Make sure the background behind you is not a distraction to the interviewer. Choose a quiet area and set up in front of the most neutral background you can, ideally keep it plain or, if this is not an option, most video-conferencing platforms, e.g., Zoom, Teams or Skype now have the facility to blur the background. Avoid using green screens as when you move the image can become pixilated.


Check lighting

Ensure your face is well lit. Sit somewhere with good (natural, if possible) light on your face and avoid having the only light source directly above you or behind you – it will put your face in shadow.


Practice your video interview skills

If you’re not used to video chat, you might find it a bit awkward at first—especially if you can see yourself as well. Setting up a mock video and answering questions in practice the same way you would in a real interview and recording it can help you zero in on anything you need to watch out for.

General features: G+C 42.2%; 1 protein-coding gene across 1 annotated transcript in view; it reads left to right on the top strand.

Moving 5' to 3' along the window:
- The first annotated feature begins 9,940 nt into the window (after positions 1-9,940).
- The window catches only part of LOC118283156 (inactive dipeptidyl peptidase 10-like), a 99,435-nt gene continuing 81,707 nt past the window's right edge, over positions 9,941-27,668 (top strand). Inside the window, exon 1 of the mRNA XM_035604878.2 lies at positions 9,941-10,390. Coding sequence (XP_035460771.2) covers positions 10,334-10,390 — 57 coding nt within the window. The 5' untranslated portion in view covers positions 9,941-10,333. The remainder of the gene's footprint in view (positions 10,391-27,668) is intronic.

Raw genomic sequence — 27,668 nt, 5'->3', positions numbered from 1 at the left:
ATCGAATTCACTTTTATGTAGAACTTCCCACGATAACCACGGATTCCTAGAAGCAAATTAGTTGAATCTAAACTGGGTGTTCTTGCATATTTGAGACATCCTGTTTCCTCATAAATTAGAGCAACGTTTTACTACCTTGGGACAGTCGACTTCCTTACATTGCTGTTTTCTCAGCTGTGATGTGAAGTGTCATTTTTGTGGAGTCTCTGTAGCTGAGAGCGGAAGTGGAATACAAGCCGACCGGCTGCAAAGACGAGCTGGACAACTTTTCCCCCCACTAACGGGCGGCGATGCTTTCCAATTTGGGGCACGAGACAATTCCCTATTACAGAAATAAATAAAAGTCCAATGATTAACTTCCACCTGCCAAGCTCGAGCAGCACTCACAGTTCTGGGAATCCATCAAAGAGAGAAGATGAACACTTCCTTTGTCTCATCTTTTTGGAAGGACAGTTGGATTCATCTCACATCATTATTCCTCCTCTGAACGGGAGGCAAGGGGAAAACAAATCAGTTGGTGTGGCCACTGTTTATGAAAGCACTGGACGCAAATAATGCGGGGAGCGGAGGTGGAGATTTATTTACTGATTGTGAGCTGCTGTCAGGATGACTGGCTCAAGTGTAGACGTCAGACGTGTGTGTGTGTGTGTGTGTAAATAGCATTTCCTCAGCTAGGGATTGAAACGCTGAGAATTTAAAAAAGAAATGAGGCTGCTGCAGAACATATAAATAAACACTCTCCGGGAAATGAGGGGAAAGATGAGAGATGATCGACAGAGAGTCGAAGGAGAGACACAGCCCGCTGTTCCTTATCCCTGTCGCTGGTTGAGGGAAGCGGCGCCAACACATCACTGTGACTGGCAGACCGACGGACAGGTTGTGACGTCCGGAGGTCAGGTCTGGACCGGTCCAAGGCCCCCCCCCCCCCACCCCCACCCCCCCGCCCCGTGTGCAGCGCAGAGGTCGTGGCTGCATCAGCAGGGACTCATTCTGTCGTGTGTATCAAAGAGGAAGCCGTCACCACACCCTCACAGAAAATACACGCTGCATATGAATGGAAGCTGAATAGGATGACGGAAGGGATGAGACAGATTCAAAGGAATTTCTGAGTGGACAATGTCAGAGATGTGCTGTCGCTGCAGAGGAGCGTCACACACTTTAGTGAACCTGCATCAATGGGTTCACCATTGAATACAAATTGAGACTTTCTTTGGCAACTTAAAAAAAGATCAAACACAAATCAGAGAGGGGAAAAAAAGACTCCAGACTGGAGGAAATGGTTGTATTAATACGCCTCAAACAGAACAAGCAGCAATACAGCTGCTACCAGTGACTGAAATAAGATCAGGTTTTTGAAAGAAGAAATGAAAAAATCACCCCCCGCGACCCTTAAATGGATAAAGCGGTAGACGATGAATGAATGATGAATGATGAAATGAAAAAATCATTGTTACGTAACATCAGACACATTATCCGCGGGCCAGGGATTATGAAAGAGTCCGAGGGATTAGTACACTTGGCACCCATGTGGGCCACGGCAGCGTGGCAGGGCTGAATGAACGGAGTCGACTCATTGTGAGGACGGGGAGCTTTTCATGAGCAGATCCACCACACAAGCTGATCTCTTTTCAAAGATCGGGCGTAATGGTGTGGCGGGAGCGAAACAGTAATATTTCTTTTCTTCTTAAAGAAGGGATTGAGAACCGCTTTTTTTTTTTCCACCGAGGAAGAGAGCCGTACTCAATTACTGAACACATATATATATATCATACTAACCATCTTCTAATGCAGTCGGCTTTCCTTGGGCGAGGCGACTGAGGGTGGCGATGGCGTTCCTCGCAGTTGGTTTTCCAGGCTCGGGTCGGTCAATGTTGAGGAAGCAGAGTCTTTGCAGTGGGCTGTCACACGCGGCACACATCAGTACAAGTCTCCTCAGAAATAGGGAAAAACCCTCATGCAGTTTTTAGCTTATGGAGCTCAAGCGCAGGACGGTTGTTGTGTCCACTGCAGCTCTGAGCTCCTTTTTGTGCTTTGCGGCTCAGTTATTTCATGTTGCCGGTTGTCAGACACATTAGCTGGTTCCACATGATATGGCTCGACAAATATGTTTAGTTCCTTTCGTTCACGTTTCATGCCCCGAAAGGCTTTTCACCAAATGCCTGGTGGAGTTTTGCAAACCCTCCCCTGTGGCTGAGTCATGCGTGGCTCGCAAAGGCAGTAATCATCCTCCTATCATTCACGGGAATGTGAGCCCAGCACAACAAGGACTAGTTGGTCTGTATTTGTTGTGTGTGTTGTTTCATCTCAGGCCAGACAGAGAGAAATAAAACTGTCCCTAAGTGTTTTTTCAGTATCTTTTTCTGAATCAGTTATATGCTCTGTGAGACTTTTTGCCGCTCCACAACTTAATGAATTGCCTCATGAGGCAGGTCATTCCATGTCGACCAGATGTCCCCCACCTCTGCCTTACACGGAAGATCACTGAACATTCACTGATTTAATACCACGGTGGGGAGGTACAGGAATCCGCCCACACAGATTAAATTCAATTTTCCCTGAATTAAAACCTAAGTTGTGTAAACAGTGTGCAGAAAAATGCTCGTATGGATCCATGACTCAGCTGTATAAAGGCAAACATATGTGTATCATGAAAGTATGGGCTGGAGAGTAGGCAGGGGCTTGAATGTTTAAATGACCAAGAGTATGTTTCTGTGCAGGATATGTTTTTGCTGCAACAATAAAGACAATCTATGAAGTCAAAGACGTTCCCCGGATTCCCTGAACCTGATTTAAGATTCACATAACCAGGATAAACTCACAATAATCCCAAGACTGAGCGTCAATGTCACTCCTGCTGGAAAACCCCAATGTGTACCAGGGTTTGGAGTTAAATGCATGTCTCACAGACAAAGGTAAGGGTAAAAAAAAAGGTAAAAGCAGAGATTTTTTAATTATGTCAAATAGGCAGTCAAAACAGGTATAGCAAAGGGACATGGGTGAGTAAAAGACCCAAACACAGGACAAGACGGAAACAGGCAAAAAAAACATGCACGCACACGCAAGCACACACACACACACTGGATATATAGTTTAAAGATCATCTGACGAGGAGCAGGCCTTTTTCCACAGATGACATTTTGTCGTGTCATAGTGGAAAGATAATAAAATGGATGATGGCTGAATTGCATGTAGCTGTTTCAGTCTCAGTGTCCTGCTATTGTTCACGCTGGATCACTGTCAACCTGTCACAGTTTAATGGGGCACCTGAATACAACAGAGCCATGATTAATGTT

Pay attention to how you sound

People are concerned with how they look but often forget to think about how they sound, A good rate of well-paced, conversational speech ranges between 120 and 160 words per minute. Speaking too quickly can impair your speech clarity. This is something to be particularly aware of if you are not speaking in your mother tongue or you have a strong regional accent.


Use notes sparingly

If you are going to use notes in addition to your CV and the job description, restrict them to key words and stats that you can quickly glance at use as prompts, not whole answers. If you are using them, make sure you have practised with them as this will this show you whether you can use them without it disrupting the flow of the conversation.



On the day

Give yourself time and have a contingency plan.